Sweden is the only country in Europe to have a COVID-19 14-day incidence rate higher than 100 cases per 100,000 population.
Poland and Sweden are the only EU countries to have not yet passed their COVID-19 peak, the European Centre for Disease Prevention and Control (ECDC) flagged on Thursday.
"The initial wave of transmission has passed its peak in all countries apart from Poland and Sweden," the ECDC wrote in its latest rapid risk assessment.
The EU health agency said that lockdown measures across the EU/EEA — which also includes Iceland, Liechtenstein and Norway — and the UK have led to an 80% decline in the virus's 14-day incidence since the peak on April 9.
But in Poland and Sweden, the 14-day incidence "was at the highest level yet observed".
Twenty-eight of the countries monitored by the ECDC, including Poland, have a current 14-day incidence rate below 20 cases per 100,000 population, while the UK and Portugal have rates between 20 and 100 per 100,000 population.
Sweden was the only country whose rate is above 100 cases per 100,000 inhabitants.
"Increases in testing in Sweden may partly explain this increase," the ECDC said.
Swedish health authorities have recorded 48,288 confirmed cases of the disease as of June 11 as well as 4,814 fatalities. Nearly two-thirds of the country's infections — 29,811 — were reported after April 23, accounting for 6% of the total number of cases observed in the 31 countries since then.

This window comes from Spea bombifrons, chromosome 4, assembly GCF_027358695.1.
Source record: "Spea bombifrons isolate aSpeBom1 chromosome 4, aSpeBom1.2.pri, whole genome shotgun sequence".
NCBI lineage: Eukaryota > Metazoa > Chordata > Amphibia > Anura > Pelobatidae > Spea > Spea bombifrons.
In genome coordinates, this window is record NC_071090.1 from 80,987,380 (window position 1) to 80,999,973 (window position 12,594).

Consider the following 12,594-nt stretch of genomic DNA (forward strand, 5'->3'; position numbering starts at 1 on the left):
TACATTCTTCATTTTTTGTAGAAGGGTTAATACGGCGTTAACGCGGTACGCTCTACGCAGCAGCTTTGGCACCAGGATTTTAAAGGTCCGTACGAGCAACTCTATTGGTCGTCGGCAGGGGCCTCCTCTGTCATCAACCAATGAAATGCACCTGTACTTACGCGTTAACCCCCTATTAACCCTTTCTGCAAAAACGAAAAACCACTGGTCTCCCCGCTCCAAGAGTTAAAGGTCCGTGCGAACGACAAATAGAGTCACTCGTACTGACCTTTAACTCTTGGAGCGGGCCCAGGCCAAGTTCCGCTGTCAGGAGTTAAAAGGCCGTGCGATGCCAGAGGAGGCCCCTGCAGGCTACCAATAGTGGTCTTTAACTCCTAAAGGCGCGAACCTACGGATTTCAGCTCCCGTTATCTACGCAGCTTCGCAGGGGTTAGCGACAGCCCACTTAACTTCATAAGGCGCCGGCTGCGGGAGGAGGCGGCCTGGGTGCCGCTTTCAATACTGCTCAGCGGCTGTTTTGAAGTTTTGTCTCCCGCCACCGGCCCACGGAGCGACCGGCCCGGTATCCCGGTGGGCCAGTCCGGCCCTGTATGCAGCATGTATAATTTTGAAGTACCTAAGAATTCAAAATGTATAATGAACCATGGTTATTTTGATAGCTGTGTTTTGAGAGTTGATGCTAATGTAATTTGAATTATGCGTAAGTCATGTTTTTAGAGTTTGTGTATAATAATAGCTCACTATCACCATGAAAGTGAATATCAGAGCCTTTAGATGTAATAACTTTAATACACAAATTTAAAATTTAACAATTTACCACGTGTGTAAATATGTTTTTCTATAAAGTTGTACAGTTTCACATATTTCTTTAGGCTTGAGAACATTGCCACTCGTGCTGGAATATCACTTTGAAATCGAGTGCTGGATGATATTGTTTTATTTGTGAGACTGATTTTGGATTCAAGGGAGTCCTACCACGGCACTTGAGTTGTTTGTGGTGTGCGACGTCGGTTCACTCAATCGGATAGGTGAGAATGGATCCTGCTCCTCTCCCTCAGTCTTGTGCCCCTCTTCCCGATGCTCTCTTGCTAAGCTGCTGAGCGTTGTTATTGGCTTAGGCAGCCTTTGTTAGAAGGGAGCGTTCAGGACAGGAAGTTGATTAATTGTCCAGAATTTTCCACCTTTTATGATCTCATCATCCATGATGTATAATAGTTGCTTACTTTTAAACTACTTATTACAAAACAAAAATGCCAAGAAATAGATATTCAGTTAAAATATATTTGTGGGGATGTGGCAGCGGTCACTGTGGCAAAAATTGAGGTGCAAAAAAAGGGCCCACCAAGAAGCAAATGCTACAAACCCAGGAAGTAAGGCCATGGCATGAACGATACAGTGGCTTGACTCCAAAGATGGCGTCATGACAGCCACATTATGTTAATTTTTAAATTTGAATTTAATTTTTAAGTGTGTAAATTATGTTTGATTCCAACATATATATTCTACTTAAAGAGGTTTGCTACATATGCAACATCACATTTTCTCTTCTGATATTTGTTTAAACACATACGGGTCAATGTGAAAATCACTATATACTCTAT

Only the UK, Italy, Spain, and France — Europe's most heavily impacted countries — as well as Germany, had higher case tallies.
A rapid acceleration in the number of cases was also observed in recent days in Poland after clusters were reported at coal mines.
The eastern European nation has reported 28,201 confirmed infections, with more than 1,150 recorded last weekend alone, at least half of which were detected among coal mine workers.
Most EU countries have started to lift lockdown measures imposed in mid-March to curb the spread of the deadly virus although large gatherings and travel within and outside the bloc remain severely restricted.
Several EU nations have already reopened their borders to neighbouring countries with similar rates of infections and a wider reopening is expected on June 15.
Warsaw, which postponed its presidential election because of the pandemic, started to lift lockdown restrictions in mid-May and most businesses including bars and restaurants have reopened. The country also announced on Wednesday that it would reopen its borders to other EU member states on June 13.
Only random checks will be conducted, "exactly as it was before the coronavirus pandemic," the Prime Minister's Office said in a statement.
"Travelers will regain the right to free entry, exit and transit through the territory of the territory of Poland. They will not be quarantined," the statement added.
Sweden bucked the European trend by not imposing a strict lockdown, calling on the population to voluntarily take social distancing measures — a strategy that led to comdenmation from neighbouring countries.
The ECDC noted, however, that "Google mobility data showed that in Stockholm County during the week of 6 April 2020, there was a 49% reduction in the flow of people through transport hubs; a 48% reduction in the number of people working in their usual workplace and a 30% reduction in presence at retail and leisure spaces, compared with baseline levels".